August 30, 2018
By Jasmine Gibson

EL Support Lesson

Who are the Key Characters?

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This lesson can be used as a pre-lesson for the Play It AgainLesson plan.
This lesson can be used as a pre-lesson for the Play It AgainLesson plan.

Students will be able to retell stories through plays they have written, including key details.


Students will be able to retell the key events, characters, and details from a fiction text with grade level words using visual and written supports.

(2 minutes)
  • Ask students if they have ever played the game charades. Explain that in charades, you are trying to get people to guess what you are acting out.
  • Invite three students to the front of the class and quietly pass out one of the pre-written cards to each student (reading the cards to each of them). Then have each student (in order) act out their card.
  • Have the rest of the class turn and talk to a partner to share what they think their peers were acting out.
(5 minutes)
  • Celebrate the student actors and explain that they just demonstrated how to act out the beginning, midde, and end of a basic story. Tell the class that while the acting was great, the story wasn't very interesting. It was missing some important elements, like the key details, events, and characters.
  • Display the tiered vocabulary words using the vocabulary cards and glossary.
  • Engage students in defining the new vocabulary by asking them to relate it to a well known story, such as the Three Little Pigs (e.g. What are the main events? Who are the key characters?)
  • Explain that today students will get to practise identifying the key characters, details, and events in a story by acting out a story in a group!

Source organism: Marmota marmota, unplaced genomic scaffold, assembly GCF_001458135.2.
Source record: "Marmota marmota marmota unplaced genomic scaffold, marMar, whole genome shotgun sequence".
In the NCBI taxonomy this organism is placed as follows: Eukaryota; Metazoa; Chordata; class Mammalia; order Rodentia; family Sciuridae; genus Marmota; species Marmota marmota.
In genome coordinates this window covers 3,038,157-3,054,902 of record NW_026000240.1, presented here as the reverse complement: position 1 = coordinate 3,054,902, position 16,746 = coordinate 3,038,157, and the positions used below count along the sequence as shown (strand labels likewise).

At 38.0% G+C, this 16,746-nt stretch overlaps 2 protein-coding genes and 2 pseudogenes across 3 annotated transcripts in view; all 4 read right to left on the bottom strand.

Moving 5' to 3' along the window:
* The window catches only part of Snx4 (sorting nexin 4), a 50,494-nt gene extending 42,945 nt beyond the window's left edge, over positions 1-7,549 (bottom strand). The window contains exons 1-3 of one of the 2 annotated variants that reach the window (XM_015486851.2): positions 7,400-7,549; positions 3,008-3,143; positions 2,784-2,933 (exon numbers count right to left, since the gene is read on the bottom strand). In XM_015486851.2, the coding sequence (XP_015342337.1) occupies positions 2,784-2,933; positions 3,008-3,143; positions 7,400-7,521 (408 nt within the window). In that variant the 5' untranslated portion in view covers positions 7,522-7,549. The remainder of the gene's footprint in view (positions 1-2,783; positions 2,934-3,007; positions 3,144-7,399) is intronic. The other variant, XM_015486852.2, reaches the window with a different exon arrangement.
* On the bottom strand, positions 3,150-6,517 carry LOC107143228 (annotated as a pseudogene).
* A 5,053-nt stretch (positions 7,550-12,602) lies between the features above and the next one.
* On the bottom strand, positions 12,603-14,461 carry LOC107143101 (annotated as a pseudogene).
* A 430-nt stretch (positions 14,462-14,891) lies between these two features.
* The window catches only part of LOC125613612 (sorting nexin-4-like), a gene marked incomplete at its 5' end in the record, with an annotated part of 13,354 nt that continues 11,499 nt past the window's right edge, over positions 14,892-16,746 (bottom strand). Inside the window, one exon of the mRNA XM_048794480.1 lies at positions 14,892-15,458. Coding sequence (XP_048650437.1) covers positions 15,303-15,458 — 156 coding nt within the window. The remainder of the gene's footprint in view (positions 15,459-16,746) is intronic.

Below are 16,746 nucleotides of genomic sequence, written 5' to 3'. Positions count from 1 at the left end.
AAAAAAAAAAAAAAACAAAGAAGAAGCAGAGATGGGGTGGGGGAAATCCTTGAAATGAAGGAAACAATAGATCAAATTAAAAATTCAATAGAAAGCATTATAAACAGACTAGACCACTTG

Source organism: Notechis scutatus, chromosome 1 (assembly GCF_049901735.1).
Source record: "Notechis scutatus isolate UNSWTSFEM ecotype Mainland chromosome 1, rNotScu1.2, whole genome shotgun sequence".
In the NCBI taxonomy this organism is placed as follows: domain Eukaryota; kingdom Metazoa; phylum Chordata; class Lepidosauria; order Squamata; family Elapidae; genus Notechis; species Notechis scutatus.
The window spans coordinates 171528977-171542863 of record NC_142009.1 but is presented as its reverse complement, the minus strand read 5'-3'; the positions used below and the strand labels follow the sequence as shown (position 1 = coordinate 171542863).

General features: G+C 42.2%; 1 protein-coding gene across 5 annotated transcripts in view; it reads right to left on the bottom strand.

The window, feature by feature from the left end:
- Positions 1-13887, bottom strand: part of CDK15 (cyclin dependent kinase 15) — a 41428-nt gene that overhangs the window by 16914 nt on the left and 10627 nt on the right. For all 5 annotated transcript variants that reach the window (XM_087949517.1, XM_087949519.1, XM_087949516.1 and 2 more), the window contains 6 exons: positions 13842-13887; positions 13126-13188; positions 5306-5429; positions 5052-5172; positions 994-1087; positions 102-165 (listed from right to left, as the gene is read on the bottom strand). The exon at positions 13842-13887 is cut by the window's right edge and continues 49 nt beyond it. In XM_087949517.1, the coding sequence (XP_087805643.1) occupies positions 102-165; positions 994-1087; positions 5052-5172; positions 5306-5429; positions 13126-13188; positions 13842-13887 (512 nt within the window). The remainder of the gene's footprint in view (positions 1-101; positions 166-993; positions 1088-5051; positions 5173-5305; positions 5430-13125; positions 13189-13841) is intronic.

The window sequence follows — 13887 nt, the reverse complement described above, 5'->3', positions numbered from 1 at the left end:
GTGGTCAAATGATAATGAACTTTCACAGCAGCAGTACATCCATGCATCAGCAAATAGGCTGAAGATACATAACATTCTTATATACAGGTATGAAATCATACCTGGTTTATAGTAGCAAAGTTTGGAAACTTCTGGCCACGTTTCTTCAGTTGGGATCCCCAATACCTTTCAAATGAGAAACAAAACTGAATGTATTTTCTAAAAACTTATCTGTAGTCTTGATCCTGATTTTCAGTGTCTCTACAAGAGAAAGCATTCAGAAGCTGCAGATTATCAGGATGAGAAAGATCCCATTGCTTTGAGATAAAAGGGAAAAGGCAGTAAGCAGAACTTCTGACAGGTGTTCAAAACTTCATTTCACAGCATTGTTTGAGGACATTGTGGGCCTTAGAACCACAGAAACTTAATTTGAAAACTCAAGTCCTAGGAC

(10 minutes)
  • Read aloud the text Goldilocks and the Three DinosaursBy Mo Willems.
  • As you read, pause to note what events are happening in the story, the key details, and the key characters.
  • Ask students to think about the beginning, middle, and ending of the story and share the key events in each section with a partner.
  • Write the words Beginning/Middle/End in three columns on chart paper or a whiteboard to record key events and key characters for each section.
  • Record student thinking on the classroom chart for students to reference.
(10 minutes)
  • Explain that now students will get to work in a small group to act out the story, making sure to include the key events and key characters in the beginning, middle, and ending.
  • Put students into groups of 4–5 and have them work independently to rehearse and act out their story.


  • Work with a small group of students to retell a familiar story such as Goldilocks and the Three Bears. Assign roles and support students as they identify the key characters, events, and details within the story.


  • Have students complete the (Re) Tell About it worksheet using complete sentences to practise sharing their ideas in a written format.
(8 minutes)
  • Have students perform their retelling of the story in front of another group (or the whole class if time allows). Encourage students to share the key events and key characters they chose to focus on in the beginning, middle, and ending of the story.
  • Collect exit tickets to further assess student understanding.
(5 minutes)
  • Gather the class and have them turn and talk to a partner to share their favorite key event from the story.
  • Pass out the index cards and have students record their favorite key event and where it took place in the story (beginning, middle, ending) as an exit ticket.
  • Share out some of the exit tickets as time allows.

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